Ending Homelessness in America

 

Every night there are around 650,000 people, some 75 percent are families with children, without a roof over their heads. But for 80 percent, these crushing weeks will be the only stint of homelessness in their lives. Most have some money a strong work ethic, but are just unable to find work and secure low-cost housing. Providing short-term housing and support services to help the homeless back on their feet is not only the right thing to do morally, it also saves money in the long run by cutting down on other costs to the community.

Dream of a Nation Partner
Building Capacity to End Homelessness
National Alliance to End HomelessnessThe National Alliance to End Homelessness is a leading voice on the issue of homelessness. The Alliance analyzes policy and develops pragmatic, cost-effective policy solutions. The Alliance works collaboratively with the public, private, and nonprofit sectors to build capacity, leading to stronger programs that help communities achieve their goal of ending homelessness. Read more.

 

Read the National Alliance to End Homelessness essay: “Ending Homelessness: A Dream with a Plan”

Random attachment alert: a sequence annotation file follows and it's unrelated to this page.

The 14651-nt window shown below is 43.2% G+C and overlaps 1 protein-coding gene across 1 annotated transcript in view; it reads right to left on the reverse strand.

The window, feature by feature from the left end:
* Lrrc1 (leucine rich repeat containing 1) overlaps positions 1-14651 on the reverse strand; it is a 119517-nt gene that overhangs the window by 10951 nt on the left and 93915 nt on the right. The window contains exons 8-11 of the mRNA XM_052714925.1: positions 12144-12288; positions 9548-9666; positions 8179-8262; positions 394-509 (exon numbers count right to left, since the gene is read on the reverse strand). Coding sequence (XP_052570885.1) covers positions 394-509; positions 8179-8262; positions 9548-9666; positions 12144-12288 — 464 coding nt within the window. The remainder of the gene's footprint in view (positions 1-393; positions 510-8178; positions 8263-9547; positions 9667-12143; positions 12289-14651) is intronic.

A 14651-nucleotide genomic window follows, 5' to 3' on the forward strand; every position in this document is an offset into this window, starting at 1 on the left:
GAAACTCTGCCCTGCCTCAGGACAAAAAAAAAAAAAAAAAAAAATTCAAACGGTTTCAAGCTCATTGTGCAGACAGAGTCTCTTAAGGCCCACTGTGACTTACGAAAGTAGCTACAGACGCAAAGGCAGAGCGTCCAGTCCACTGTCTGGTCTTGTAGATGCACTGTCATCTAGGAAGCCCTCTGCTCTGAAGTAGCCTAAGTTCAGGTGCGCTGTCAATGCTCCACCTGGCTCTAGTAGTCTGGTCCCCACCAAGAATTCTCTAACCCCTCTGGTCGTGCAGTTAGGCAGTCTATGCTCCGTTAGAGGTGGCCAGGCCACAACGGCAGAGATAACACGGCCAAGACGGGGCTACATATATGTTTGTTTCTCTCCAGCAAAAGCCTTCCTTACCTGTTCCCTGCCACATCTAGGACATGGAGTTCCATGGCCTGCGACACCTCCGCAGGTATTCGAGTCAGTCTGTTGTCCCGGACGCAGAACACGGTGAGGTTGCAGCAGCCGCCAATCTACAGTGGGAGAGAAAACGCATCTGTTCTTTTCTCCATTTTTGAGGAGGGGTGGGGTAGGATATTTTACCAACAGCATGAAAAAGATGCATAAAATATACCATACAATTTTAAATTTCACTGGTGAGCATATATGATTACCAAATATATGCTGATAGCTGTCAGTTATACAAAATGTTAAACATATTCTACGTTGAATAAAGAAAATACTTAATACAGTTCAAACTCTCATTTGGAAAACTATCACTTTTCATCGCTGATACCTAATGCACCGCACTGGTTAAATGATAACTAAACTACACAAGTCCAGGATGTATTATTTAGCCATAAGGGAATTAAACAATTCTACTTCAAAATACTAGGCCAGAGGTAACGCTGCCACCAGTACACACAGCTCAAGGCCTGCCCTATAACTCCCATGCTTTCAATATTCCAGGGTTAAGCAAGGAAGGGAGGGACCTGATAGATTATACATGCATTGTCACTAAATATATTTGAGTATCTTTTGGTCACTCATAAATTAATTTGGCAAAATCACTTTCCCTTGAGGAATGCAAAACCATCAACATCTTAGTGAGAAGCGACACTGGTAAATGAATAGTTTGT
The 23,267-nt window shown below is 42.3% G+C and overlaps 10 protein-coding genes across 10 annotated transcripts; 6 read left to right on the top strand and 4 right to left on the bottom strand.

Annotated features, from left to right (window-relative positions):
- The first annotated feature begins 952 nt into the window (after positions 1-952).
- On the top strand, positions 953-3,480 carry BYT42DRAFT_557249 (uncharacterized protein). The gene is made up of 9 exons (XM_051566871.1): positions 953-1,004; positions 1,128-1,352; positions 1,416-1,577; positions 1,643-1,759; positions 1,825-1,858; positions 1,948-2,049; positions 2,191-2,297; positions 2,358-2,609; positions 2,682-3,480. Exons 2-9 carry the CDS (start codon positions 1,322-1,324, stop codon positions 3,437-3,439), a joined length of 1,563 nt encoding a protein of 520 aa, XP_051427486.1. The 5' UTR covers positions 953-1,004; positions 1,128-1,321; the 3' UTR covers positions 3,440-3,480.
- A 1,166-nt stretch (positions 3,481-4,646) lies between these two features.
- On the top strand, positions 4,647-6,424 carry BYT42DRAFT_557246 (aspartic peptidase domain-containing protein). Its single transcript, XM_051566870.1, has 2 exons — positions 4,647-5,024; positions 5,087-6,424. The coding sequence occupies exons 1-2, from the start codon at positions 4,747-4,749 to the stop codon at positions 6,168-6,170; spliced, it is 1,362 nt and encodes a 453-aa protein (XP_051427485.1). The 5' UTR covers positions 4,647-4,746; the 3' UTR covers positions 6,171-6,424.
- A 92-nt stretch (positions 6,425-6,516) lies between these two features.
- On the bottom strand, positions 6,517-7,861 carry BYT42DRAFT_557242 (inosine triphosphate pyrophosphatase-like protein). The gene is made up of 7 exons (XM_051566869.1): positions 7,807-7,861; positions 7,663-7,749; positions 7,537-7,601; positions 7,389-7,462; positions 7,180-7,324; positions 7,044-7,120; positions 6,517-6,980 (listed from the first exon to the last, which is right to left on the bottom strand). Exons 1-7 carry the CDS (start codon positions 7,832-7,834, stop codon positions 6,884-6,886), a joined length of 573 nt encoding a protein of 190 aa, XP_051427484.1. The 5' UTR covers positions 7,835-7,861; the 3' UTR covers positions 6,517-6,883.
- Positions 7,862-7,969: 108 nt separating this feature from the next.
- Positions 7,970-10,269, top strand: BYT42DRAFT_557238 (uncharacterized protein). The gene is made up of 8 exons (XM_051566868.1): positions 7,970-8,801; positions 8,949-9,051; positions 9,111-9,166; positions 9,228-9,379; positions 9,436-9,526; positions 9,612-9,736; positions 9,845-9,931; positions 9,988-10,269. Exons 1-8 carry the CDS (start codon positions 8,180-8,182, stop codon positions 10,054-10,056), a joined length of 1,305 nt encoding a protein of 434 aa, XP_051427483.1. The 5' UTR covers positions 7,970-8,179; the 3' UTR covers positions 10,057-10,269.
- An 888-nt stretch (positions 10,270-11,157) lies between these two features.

Read the Alliance for Ending Homelessness essay

Endnotes & References

 

Denver’s Elaborate Plan to End Homelessness Sees Big Successes

 

What Can I Do?

Volunteer at a local homelessness shelter.

Why? Just housing the homeless isn’t nearly as helpful as showing compassion and providing useful services like a hot meal, childcare, and help finding a job.

 

What If?

Q.  What if a quarter of America’s homeless could find short-term housing every year?

A. Studies have shown that providing housing for a homeless individual, even for a brief period, saves the community about $3,500. If a quarter of the 1.6 million who are homeless at some point in the year were housed, that’d save the economy $1.4 billion.